ADHD. What is it, really? – Part 2/3

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After explaining ADD, it is a good idea to follow through with the hyperactive-impulsive disorder and the famous ADHD.

Hyperactive-impulsive disorder is more common in boys than in girls and since the behaviour is usually very visible, it is easier to diagnose than ADD. Here the child would find it difficult to sit in one place for a long time without moving, fidgeting or running around. The child would often have difficulty playing quietly and is mostly on the go (as if driven by a motor). Excessive talking is also common. It is also likely for the child to blurt out answers before questions have been completed and for the youngster to have difficulty awaiting their turn when playing with others. Like in ADD, not all symptoms need to be present for the child to be diagnosed with hyperactive-impulsive disorder.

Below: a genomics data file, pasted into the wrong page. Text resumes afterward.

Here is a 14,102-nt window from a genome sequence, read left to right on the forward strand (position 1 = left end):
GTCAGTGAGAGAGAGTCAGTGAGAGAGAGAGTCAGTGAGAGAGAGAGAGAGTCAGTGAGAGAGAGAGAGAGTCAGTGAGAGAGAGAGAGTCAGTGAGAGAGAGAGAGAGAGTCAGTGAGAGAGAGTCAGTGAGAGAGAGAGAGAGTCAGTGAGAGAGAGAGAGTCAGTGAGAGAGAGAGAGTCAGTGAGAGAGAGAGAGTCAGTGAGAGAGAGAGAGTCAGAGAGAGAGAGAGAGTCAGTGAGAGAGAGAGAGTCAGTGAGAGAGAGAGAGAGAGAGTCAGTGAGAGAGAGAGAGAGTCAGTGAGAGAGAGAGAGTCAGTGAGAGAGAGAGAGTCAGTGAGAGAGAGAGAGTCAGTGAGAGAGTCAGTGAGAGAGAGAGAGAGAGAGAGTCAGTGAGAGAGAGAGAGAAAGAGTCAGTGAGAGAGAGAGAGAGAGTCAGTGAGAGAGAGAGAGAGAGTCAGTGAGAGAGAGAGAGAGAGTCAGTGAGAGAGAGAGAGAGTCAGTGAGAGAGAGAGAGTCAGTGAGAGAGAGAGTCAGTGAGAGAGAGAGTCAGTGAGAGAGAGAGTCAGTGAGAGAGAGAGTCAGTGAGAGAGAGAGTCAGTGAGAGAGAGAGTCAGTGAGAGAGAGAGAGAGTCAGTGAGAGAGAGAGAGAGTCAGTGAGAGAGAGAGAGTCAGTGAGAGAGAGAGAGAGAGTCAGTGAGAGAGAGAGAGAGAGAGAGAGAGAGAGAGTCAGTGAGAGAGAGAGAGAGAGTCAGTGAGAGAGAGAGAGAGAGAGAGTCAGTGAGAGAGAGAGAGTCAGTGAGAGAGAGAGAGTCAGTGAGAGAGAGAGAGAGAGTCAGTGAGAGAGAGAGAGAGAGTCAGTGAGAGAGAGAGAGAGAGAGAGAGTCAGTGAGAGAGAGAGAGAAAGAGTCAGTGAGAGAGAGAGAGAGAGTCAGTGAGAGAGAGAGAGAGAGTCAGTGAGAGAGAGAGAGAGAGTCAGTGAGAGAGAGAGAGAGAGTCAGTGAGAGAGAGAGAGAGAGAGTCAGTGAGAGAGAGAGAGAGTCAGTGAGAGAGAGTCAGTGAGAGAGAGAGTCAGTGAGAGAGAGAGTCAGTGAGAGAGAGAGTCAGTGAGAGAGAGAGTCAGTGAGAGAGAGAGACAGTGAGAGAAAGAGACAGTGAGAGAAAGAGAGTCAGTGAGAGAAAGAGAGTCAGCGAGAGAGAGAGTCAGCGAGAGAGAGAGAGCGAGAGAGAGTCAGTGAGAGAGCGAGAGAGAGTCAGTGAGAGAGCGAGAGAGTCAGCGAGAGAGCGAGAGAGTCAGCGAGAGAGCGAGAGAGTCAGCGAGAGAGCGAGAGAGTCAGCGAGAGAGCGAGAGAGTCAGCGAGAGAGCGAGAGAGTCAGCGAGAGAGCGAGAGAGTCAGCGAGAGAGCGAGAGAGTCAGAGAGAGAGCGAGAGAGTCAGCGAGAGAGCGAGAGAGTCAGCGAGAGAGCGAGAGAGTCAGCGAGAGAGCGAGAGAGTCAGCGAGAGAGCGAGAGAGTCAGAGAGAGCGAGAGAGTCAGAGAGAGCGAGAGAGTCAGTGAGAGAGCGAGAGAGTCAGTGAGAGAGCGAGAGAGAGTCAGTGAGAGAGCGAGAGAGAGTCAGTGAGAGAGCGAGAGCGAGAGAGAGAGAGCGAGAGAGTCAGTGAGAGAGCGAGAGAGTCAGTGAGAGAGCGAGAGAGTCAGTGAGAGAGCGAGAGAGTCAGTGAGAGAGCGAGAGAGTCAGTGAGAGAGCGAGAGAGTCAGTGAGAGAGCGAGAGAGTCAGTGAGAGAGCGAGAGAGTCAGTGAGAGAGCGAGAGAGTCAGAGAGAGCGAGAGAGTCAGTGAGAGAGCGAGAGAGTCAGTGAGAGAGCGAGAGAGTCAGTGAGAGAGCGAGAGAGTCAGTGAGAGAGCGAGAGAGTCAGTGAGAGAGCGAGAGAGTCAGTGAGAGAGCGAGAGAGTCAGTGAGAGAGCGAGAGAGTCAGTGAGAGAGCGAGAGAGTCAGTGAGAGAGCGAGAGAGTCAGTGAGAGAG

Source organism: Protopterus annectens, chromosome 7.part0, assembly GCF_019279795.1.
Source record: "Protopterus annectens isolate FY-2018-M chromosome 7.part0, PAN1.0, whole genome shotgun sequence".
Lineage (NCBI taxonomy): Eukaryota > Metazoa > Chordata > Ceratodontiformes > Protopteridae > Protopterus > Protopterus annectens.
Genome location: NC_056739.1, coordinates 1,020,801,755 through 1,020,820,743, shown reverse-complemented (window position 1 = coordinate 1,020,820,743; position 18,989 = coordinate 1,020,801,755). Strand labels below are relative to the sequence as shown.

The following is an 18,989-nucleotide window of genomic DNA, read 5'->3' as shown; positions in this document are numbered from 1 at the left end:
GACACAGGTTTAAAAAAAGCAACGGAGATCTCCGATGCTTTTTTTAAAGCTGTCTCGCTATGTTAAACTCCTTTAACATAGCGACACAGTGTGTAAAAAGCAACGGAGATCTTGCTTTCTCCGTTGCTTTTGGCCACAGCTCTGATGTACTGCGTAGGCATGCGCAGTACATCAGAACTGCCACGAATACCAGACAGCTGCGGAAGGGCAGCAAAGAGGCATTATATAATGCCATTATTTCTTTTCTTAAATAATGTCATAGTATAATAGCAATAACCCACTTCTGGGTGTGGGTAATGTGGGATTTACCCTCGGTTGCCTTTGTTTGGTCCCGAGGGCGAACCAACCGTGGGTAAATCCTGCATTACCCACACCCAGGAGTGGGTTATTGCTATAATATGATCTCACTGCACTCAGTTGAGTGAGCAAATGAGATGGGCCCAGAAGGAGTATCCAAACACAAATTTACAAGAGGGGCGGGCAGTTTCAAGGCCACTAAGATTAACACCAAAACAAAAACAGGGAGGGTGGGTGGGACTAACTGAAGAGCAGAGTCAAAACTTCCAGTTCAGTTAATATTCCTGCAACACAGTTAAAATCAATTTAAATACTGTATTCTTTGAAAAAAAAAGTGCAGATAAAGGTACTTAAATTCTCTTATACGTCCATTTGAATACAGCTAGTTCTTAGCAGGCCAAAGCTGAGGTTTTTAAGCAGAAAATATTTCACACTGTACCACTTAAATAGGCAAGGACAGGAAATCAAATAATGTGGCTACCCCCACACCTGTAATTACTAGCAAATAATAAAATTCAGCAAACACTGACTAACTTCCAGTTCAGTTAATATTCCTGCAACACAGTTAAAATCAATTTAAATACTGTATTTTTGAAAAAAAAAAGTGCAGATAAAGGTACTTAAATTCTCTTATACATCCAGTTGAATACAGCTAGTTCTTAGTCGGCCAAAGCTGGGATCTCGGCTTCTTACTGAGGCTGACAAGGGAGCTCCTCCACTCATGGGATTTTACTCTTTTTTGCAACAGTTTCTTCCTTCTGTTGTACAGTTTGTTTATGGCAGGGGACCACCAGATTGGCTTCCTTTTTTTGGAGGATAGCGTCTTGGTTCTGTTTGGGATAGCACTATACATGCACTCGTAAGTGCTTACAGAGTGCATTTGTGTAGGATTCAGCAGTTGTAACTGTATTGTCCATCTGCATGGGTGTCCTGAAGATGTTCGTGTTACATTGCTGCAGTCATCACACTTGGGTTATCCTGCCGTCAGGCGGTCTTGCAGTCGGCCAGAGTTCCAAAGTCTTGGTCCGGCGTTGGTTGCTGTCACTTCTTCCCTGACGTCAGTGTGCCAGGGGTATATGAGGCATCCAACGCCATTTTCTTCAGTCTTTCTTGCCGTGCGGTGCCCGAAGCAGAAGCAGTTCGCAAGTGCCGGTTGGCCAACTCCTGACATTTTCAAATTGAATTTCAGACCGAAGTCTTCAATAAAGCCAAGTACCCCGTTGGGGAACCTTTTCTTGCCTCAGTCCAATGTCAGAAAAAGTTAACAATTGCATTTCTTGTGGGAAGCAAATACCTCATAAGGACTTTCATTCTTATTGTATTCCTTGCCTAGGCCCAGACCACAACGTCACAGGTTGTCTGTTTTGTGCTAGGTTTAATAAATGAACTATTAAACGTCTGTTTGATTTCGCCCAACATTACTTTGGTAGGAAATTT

Attention deficit hyperactivity disorder (also known as ADHD or the combined type) is the most common subtype and is basically a combined type of ADD and Hyperactive-impulsive disorder where the child experiences both attention problems and hyperactivity-impulsive problems.

Though it may be easy to say that a child has ADHD after reading these, it is important to always consult a professional for a proper diagnosis, as labeling a child can only be harmful.

Different types of treatments for ADHD will be explained in the next blog.

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